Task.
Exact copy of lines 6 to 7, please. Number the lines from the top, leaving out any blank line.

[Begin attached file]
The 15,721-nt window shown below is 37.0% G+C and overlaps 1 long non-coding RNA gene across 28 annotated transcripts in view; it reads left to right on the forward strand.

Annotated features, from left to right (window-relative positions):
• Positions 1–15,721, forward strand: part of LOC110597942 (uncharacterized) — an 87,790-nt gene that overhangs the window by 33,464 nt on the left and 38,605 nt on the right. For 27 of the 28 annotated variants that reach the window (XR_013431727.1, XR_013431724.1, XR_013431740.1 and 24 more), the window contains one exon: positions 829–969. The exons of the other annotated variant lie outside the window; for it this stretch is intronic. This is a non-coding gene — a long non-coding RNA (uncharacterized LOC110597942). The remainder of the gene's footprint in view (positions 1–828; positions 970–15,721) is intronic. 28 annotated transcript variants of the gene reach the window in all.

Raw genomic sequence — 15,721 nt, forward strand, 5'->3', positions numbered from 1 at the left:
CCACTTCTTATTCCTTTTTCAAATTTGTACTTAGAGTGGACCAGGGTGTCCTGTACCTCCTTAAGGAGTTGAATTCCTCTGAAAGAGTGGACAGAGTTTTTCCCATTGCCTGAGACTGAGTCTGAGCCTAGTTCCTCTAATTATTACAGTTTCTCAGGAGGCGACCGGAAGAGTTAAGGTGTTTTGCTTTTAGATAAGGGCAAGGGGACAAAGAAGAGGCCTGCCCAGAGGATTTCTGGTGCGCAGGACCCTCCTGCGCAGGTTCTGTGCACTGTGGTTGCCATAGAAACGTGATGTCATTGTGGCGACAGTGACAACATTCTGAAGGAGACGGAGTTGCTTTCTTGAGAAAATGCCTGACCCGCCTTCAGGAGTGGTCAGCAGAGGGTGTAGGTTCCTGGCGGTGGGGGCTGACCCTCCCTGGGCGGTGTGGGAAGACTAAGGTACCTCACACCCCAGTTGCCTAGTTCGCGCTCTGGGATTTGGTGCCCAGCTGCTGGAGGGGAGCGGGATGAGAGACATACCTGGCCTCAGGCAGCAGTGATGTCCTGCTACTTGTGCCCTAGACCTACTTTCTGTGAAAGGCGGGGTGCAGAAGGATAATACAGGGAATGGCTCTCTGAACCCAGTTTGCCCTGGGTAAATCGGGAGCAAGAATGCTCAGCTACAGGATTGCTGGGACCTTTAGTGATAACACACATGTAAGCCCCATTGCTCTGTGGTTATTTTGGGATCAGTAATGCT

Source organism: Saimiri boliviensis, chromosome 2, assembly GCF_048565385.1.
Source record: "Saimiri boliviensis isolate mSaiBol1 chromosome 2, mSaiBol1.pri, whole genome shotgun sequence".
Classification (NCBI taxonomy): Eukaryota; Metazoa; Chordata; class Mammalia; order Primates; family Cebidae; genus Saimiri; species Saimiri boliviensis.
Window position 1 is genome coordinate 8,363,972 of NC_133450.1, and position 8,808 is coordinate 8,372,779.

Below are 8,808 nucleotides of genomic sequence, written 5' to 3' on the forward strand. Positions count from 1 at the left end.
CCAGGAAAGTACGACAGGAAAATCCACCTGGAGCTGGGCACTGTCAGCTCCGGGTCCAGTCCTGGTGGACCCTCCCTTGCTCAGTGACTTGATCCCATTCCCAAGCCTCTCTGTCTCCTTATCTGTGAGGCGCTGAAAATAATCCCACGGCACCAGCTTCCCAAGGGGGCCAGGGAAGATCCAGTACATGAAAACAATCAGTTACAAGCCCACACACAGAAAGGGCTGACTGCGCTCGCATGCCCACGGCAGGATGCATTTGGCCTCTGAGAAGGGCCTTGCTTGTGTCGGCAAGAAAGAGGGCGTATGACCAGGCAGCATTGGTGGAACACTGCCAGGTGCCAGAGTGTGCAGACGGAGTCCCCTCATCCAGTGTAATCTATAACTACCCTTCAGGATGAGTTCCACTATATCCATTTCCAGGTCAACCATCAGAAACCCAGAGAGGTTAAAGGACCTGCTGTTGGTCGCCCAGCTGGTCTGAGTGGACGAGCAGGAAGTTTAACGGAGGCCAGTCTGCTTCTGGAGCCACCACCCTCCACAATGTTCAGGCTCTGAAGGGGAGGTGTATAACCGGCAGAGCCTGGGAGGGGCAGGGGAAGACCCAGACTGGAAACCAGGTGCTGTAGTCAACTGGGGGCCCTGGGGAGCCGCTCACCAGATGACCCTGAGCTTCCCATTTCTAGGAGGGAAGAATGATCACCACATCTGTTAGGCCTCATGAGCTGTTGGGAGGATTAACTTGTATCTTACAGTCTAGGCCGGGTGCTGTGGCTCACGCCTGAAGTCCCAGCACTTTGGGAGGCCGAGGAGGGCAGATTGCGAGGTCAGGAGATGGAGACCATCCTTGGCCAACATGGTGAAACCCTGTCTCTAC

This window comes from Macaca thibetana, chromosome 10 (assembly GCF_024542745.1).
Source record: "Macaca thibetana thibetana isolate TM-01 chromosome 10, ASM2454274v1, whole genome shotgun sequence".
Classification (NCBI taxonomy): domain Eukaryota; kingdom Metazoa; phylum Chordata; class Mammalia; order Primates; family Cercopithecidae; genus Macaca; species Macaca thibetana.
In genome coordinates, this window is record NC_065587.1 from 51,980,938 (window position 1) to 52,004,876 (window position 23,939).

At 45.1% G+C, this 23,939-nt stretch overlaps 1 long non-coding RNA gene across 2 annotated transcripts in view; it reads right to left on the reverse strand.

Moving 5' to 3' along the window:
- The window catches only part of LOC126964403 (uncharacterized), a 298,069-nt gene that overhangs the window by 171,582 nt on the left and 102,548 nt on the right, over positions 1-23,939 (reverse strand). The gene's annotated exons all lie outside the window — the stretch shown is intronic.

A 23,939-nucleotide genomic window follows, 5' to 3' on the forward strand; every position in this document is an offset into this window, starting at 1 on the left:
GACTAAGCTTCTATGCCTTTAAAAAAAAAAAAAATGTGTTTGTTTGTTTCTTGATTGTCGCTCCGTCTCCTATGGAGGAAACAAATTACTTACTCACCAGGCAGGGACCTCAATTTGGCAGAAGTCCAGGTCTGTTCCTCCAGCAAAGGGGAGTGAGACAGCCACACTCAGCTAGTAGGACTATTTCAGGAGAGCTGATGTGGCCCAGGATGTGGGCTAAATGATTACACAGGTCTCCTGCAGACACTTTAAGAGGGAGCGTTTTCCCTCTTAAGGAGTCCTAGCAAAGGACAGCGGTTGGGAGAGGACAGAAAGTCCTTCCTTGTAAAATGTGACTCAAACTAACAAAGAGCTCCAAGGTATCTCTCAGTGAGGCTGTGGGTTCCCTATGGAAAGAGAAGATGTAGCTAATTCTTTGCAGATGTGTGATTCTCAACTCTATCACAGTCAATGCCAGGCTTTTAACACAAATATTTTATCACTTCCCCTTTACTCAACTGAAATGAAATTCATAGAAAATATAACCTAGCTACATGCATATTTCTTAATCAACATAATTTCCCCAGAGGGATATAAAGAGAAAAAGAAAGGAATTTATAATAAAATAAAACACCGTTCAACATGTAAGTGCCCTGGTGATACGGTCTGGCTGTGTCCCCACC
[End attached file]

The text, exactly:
Source organism: Saimiri boliviensis, chromosome 2, assembly GCF_048565385.1.
Source record: "Saimiri boliviensis isolate mSaiBol1 chromosome 2, mSaiBol1.pri, whole genome shotgun sequence".